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Oracle PL/SQL Gateway fails to properly validate HTTP requests

Vulnerability Note VU#169164

Original Release Date: 2006-01-27 | Last Revised: 2006-04-19


The Oracle PL/SQL Gateway fails to properly validate HTTP requests. This may allow a remote attacker to execute SQL commands on an Oracle database.


Oracle uses the Oracle PL/SQL Gateway to access Oracle databases over HTTP. A lack of validation in the Oracle PL/SQL Gateway may allow a remote attacker to bypass Oracle's security restrictions and gain access to critical packages and procedures. The Oracle PL/SQL Gateway uses a list of keywords to restrict access to powerful packages and procedures. Upon receiving a request to execute a procedure, the PL/SQL Gateway compares the request to the list to determine if that procedure attempts to access any restricted procedures or packages. However, a remote attacker may be able to bypass this check by sending a specially crafted HTTP request to the Oracle PL/SQL Gateway.

Note that all Oracle installations with the HTTP Server (Apache) enabled may be affected by this vulnerability. For more information see Oracle Metalink Note 311536.1.

According to public reports, this issue is identified as PLSQL01 in the Oracle Critical Patch Update for April 2006.


If a remote attacker sends a specially crafted HTTP request to a vulnerable Oracle installation, that attacker may be able to execute SQL commands with elevated privileges.


Apply a patch
This issue is corrected by the Oracle Critical Patch Update for April 2006.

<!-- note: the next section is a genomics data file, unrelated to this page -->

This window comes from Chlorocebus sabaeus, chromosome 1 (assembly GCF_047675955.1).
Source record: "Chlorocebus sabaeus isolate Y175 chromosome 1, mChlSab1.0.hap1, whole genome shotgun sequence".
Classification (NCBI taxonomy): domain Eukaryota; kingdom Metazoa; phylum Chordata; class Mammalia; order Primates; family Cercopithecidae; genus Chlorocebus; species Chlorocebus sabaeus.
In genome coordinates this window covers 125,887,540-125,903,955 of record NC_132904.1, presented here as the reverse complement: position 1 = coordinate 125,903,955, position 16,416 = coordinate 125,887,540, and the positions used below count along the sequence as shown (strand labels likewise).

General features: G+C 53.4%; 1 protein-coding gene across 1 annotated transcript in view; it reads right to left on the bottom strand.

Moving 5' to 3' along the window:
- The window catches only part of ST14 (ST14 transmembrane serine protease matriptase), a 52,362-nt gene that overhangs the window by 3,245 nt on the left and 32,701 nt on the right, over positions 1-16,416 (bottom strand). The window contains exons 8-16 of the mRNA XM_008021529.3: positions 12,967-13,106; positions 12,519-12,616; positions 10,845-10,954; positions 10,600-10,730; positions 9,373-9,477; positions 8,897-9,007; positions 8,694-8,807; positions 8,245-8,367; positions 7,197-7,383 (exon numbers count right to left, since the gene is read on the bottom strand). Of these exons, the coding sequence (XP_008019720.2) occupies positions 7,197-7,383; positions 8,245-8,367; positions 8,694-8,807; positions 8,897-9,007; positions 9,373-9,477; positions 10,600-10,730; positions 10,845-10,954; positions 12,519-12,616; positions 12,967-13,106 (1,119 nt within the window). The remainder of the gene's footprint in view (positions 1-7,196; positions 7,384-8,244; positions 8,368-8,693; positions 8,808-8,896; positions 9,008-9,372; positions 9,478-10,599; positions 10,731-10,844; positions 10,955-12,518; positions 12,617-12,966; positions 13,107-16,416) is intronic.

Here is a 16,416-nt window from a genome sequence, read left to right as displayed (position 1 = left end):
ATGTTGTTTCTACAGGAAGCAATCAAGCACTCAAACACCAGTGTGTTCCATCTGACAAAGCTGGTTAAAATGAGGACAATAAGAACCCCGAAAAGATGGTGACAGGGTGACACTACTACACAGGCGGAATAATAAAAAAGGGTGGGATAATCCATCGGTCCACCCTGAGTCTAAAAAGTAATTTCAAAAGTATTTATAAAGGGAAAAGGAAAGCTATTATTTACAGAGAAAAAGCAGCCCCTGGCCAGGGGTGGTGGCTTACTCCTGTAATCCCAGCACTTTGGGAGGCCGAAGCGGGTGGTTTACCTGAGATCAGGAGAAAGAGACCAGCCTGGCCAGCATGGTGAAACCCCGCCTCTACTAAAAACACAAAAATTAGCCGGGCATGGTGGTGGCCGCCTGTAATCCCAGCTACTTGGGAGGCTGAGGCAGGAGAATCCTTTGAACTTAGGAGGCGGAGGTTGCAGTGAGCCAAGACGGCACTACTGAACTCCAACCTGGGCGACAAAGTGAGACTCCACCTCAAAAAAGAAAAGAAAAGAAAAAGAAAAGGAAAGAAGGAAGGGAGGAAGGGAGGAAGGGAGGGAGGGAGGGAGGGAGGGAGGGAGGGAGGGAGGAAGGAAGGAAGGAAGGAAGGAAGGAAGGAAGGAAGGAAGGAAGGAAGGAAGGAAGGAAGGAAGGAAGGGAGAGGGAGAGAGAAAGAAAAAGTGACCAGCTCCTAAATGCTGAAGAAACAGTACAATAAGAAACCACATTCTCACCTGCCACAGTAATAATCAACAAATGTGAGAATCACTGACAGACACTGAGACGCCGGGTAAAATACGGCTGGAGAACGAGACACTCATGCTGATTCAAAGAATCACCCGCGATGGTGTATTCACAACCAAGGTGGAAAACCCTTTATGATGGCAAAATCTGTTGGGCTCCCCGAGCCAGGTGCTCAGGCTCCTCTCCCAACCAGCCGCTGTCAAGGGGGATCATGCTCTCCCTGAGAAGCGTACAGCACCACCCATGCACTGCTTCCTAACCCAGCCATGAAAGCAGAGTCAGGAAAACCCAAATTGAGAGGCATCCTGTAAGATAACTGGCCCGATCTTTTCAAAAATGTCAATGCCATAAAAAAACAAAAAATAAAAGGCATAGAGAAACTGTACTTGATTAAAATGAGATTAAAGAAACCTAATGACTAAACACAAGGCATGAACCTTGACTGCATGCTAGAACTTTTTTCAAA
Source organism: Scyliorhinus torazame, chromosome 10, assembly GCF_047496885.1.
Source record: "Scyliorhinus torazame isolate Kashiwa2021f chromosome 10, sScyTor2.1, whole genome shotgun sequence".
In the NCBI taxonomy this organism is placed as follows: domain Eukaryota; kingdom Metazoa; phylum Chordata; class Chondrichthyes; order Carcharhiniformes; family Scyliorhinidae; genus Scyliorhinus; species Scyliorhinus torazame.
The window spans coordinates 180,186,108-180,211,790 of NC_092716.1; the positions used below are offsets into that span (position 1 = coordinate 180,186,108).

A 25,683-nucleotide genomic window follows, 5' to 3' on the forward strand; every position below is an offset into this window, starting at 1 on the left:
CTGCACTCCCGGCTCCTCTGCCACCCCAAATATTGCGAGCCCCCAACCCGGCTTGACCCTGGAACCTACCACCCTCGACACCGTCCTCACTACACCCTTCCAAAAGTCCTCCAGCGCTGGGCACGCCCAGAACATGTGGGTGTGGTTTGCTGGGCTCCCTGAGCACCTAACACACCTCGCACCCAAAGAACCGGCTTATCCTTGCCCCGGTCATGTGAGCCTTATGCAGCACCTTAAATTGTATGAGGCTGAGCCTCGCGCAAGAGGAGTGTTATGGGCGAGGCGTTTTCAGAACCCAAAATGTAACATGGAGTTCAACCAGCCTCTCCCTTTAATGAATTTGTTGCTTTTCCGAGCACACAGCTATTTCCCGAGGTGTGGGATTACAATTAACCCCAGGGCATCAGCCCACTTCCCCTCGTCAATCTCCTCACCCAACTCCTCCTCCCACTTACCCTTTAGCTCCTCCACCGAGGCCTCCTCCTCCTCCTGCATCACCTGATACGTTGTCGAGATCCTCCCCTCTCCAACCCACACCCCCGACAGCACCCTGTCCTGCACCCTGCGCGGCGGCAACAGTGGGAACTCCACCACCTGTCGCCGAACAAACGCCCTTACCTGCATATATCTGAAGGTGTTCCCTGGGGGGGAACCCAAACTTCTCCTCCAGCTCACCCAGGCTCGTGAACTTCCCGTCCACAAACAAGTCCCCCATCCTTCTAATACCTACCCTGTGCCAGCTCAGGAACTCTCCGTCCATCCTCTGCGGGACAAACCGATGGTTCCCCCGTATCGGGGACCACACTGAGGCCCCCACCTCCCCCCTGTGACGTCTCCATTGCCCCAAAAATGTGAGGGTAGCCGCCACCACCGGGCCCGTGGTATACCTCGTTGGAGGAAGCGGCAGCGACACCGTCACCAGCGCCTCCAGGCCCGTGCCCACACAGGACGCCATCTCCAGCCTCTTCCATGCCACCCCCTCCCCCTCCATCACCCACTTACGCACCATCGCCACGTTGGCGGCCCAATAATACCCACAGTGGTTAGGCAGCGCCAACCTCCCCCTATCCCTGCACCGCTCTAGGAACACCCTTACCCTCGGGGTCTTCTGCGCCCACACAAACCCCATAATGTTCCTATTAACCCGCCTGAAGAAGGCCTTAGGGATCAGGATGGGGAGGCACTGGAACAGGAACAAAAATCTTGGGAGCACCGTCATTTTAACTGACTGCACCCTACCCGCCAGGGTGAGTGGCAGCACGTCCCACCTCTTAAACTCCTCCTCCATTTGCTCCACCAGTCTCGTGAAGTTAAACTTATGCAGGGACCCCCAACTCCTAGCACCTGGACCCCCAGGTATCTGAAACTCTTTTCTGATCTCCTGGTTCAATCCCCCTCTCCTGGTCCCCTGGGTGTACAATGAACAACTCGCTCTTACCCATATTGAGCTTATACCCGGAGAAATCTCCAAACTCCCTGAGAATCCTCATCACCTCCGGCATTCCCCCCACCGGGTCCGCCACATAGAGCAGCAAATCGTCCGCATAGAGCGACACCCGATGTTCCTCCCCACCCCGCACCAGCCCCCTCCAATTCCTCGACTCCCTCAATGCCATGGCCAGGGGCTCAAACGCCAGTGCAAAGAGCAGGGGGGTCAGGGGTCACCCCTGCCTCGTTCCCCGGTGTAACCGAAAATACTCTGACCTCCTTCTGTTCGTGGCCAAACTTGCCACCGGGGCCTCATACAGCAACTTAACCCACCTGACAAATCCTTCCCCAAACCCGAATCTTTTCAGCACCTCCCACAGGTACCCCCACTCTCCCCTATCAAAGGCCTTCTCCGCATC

Set always_describe or PlsqlAlwaysDescribeProcedure parameters to ON

Set the always_describe or PlsqlAlwaysDescribeProcedure to ON in the dads.conf file. According to red database security:

PlsqlAlwaysDescribeProcedure specifies whether mod_plsql should describe a procedure before trying to execute it. If this is set to "On", then mod_plsql will always describe a procedure before invoking it. Otherwise, mod_plsql will only describe a procedure when its internal heuristics have interpreted a parameter type incorrectly.

If PlsqlAlwaysDescribeProcedure is enabled, Oracle tries to describe every PL/SQL procedure. If a hacker injects pl/sql code, Oracle tries to describe this specially crafted string but fails because this procedure does not exist.

Disable Oracle's HTTP Server

As a general rule, disable or remove any nonessential software. In this case, the Oracle HTTP Server (Apache) should be disabled on any Oracle installations that do need to be accessible via HTTP.

Limit Access to HTTP Server

You may wish to block access to the vulnerable software from outside your network perimeter, specifically by blocking access to the ports used by the Apache HTTP server (typically 80/tcp). This will limit your exposure to attacks. However, blocking at the network perimeter would still allow attackers within the perimeter of your network to exploit the vulnerability. The use of host-based firewalls in addition to network-based firewalls can help restrict access to specific hosts within the network. It is important to understand your network's configuration and service requirements before deciding what changes are appropriate.

Vendor Information


Oracle Corporation Affected

Updated:  April 19, 2006



Vendor Statement

We have not received a statement from the vendor.

Vendor Information

The vendor has not provided us with any further information regarding this vulnerability.


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This vulnerability was reported by David Litchfield of NGSSoftware. Information used in this document came from Integrigy, Alexander Kornbrust of red-database security, and Vladimir Zakharychev of Webrecruiter.

This document was written by Jeff Gennari.

Other Information

CVE IDs: CVE-2006-0435
Severity Metric: 21.38
Date Public: 2006-01-25
Date First Published: 2006-01-27
Date Last Updated: 2006-04-19 15:20 UTC
Document Revision: 83

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